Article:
When we talk about sales growth, we are looking at the increase in revenue in a period. For example, in 2021 you generated $20 million dollars. In 2022, you generated $30 million dollars. Your company grew by 50 percent in one year, a fine accomplishment. But there are other ways to measure sales growth. No ways of measuring sales growth are exclusive. Each of the following metrics provides a different view of growth, letting you glean different insights.
Growth of Revenue in a Period
The standard measure for sales growth is revenue, the easiest and most employed metric. To measure your growth, you add up all your individual sales in a period. If the revenue is higher than in the prior period, you have revenue growth. By dividing the current period’s revenue by the prior period's, you can calculate your growth rate.
When someone asks about sales growth, they want to know your current revenue and the rate at which you are growing. If that rate is lower than it needs to be, it could be because sales is broken.
Growth of Market Share
Those with ambitions of dominating a market will look at sales growth through the lens of market share. To measure growth in this category, you calculate the increase of the total market share. A company with an 11 percent market share in the prior year will want to see that number rise.
This is a tougher game to play because requires size and scale. If you sell to very large clients, you'll find many of them measure sales growth as taking a larger piece of the pie.
Growth of Profitability
You may have heard the saying revenue is vanity; profit is sanity. Different companies have different objectives at different times. Often, achieving sales goals requires increasing profitability, so this is another way to measure growth. There are several reasons a company might look at profitability, but the most compelling is that they are not capturing enough of the value they deliver to their clients. This can sometimes happen when a company sells under market to acquire a foothold in an industry. Once established, the company pivots to profitable sales.
Growth of Average Client Size
If you are an entrepreneurial company, one of the most important ways to measure your growth is to look at your average client size. I know this well. When I was promoted to vice president of sales, I noticed how low our average sales were, but when I did the math on how many clients my team would need to reach our goals, I found it would be impossible. We didn’t need more clients, we needed clients who spent more.
Instead of focusing on winning any client, I targeted clients that spent more than a million dollars yearly. I grew the company 2.6 times by increasing the average client size. This metric also tells you how good you are as a sales organization.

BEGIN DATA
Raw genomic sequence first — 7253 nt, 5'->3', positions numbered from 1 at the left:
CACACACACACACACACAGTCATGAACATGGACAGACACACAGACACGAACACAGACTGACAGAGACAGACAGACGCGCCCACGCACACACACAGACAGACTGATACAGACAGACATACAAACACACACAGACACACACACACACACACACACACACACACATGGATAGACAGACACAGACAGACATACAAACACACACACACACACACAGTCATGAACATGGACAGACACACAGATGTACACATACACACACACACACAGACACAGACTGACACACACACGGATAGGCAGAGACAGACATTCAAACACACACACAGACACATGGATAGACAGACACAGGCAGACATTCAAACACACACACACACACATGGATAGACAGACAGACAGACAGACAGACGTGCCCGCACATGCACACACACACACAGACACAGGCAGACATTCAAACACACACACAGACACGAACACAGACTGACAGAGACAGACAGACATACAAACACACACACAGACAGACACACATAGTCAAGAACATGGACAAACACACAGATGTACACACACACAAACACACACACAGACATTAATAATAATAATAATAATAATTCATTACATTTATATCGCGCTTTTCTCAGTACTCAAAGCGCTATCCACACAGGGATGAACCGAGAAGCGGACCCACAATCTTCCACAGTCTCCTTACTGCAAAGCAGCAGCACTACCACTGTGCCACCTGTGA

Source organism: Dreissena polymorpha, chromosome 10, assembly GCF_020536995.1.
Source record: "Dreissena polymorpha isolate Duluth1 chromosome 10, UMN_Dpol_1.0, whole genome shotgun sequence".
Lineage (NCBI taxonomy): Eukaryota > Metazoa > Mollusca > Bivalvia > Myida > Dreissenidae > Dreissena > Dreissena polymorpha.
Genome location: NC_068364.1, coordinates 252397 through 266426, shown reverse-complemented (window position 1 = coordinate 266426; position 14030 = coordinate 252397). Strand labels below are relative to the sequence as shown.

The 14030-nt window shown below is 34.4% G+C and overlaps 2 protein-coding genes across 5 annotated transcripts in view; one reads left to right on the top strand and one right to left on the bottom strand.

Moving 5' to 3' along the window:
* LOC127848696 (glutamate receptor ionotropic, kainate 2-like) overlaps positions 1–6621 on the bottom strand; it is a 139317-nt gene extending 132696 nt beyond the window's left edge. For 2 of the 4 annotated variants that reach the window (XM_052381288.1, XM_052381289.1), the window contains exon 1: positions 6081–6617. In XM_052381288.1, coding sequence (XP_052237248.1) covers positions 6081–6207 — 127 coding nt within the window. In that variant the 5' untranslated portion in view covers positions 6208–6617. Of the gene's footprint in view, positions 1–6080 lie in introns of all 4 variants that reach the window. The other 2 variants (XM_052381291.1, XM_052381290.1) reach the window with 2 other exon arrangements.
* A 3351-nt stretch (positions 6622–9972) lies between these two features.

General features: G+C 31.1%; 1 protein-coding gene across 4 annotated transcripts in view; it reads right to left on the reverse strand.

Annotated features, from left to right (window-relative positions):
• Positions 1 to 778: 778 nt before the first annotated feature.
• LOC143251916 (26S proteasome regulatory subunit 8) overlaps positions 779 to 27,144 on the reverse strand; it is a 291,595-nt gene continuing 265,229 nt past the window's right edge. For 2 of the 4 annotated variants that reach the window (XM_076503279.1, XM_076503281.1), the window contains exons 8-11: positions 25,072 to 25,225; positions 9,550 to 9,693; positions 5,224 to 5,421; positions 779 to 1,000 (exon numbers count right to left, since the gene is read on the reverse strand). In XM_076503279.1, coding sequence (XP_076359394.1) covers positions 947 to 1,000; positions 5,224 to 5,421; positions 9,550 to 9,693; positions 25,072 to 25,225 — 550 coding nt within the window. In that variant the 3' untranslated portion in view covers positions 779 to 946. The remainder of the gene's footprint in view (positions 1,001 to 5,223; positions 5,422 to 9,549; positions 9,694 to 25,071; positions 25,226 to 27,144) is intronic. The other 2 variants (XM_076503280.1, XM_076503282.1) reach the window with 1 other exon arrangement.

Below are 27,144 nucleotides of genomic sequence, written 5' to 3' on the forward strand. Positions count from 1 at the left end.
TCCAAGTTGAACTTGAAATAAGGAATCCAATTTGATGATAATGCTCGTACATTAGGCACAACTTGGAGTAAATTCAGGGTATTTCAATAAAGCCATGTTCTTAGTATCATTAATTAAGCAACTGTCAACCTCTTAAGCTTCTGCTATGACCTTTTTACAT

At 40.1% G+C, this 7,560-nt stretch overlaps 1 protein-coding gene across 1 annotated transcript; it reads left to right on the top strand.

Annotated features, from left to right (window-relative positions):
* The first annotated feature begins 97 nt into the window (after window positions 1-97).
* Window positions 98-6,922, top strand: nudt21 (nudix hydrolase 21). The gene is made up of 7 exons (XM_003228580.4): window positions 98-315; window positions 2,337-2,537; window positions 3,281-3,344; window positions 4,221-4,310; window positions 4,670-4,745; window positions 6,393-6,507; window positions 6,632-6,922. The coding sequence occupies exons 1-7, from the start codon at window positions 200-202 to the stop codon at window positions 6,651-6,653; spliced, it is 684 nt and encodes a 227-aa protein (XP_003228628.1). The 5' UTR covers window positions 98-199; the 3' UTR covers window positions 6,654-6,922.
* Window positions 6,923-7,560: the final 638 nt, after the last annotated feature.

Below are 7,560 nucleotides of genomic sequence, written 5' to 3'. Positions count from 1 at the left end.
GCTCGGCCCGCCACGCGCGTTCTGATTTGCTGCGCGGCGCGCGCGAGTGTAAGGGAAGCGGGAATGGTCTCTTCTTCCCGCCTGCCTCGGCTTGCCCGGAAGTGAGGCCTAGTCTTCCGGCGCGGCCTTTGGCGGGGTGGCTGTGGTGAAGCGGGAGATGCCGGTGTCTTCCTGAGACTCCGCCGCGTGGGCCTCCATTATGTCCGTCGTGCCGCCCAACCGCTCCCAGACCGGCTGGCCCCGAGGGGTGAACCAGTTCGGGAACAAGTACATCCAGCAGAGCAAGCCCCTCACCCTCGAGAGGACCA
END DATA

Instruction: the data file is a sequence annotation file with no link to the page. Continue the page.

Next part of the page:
Growth of Revenue by Offering
It's not uncommon for companies with more than one offering to measure the growth of each product or service they sell. It's a way to keep score of how each product manager and their team are doing when it comes to measuring sales growth. For example, if you watch CNBC in the morning, you will hear analysts sharing the number of iPhones sold in a period. You will also hear the number of first-time iPhone buyers. This provides a view of demand and also helps investors project their future earnings.
Growth of Units Sold
A second way of measuring the sales of a product or a service is the growth of units sold. It's a simple way to count the increase of sales in a period. Imagine a salesperson who sells beer to convenience stores. His clipboard will include all his orders from a single store. If the store orders more from him than they did in the prior period, the salesperson has grown sales.
There are still many companies that measure unit sales, like the sketchy pest-control salespeople who ride up to my front door on hoverboards. They offer a steep discount to sell a recurring service. Every unit sold helps improve their sales growth. The more every salesperson increases orders, the greater the organization’s growth.
Growth of Contribution
Sophisticated companies with a serious financial function may look at the growth of contribution. For example, the CFO might set up a measurement to calculate each location or team's contribution to the overall budget or EBITDA. This means meeting goals, but it might also mean controlling costs.
When the contribution is greater in the second period as compared to the first, the bean counters are happy for a few minutes. Then, they recast their spreadsheets for the following period so they can be unhappy again.
Free Cash Flow
Warren Buffet and Charlie Munger will tell you that one of the most important things in investing is a company's free cash flow. Buffet and Munger would want to see you throwing off more cash in this period than in the last. They look for companies with greater and more reliable dividends. Not a lot of companies would measure sales growth this way, but it tells you something about how successful businesses look at different metrics.
On the Nature of Sales Growth
Growth means increasing revenue, profit, market share, average client size, and contribution. As a sales leader, sales manager, or salesperson, one way you will measure sales growth is revenue. Depending on what your company needs, you might also be responsible for other important sales objectives.
As an individual contributor, you should have your own sales growth goal. You should want to grow in effectiveness, measuring your win rate. As a sales leader, you might measure your productivity and effectiveness by measuring the percentage of your team hitting their targets. You might also need a Revenue Growth Blueprint to help you approach this in an organized way.